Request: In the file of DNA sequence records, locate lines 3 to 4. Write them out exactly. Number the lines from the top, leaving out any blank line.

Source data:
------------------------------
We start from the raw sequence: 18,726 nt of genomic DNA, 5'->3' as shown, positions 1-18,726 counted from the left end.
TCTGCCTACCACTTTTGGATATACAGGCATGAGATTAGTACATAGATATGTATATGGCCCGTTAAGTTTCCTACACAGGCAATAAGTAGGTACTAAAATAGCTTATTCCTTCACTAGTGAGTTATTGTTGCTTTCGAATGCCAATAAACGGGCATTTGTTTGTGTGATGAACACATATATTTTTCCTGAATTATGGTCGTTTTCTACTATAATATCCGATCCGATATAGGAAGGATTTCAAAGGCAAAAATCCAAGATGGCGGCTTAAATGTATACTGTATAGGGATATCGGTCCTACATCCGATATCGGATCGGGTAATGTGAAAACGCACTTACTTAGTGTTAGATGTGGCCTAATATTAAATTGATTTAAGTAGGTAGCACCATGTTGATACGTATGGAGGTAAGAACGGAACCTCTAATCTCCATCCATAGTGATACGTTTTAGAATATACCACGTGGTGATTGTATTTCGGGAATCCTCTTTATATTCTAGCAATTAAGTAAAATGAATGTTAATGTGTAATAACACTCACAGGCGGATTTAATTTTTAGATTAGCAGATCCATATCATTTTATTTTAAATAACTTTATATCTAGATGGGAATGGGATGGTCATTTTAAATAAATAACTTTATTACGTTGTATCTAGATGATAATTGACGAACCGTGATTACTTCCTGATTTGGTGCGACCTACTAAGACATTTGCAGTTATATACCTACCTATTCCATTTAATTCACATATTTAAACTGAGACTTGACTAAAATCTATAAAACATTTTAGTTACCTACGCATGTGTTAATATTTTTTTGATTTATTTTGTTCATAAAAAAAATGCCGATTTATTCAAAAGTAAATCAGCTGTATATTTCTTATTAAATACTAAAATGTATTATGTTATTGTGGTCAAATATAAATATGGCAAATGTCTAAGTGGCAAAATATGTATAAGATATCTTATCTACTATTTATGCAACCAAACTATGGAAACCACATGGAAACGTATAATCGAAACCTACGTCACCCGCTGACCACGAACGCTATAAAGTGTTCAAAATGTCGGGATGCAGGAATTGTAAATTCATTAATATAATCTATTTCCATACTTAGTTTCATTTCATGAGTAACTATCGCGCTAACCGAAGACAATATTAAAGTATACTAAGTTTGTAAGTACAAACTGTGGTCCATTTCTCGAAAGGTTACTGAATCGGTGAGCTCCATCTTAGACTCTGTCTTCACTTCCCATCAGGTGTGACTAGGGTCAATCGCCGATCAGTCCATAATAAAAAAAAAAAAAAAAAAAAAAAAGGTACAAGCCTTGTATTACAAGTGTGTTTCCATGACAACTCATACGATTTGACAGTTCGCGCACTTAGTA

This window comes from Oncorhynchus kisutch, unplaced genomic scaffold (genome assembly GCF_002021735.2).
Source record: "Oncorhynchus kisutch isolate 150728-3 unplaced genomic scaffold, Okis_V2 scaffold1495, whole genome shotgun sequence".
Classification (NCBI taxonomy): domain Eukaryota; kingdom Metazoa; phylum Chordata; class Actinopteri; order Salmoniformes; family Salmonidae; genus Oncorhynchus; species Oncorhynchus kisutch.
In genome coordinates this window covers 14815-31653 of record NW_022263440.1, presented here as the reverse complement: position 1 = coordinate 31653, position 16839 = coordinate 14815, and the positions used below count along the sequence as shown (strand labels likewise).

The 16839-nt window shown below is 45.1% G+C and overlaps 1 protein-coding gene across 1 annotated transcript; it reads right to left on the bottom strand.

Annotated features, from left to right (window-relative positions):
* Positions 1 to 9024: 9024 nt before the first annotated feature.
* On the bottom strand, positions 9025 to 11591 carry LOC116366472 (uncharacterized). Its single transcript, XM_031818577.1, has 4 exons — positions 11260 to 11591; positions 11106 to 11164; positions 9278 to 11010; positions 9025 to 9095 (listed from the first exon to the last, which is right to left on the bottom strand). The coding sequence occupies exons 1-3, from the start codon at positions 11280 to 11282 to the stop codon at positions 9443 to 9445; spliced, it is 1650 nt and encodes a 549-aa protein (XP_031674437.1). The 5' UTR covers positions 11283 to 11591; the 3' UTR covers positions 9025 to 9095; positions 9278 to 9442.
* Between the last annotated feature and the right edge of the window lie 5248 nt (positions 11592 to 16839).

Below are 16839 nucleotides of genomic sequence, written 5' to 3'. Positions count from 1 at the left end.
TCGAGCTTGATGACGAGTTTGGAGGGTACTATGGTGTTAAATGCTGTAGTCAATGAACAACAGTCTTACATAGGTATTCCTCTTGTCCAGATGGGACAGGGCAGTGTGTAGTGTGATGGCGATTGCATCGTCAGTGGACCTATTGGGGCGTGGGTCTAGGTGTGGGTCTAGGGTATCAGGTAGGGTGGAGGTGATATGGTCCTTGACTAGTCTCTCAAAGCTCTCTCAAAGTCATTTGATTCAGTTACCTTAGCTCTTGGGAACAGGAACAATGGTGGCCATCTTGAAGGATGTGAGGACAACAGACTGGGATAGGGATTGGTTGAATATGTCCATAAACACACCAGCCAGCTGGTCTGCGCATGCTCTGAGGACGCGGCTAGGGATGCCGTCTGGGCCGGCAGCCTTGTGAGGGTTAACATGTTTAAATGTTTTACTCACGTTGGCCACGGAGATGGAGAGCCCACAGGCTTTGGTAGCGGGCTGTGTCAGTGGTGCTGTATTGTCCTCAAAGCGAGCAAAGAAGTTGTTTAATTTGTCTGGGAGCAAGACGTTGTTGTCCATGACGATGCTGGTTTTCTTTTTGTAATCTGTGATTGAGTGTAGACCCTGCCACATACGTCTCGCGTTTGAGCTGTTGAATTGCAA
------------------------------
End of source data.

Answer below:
This window comes from Oncorhynchus kisutch, unplaced genomic scaffold (genome assembly GCF_002021735.2).
Source record: "Oncorhynchus kisutch isolate 150728-3 unplaced genomic scaffold, Okis_V2 scaffold1495, whole genome shotgun sequence".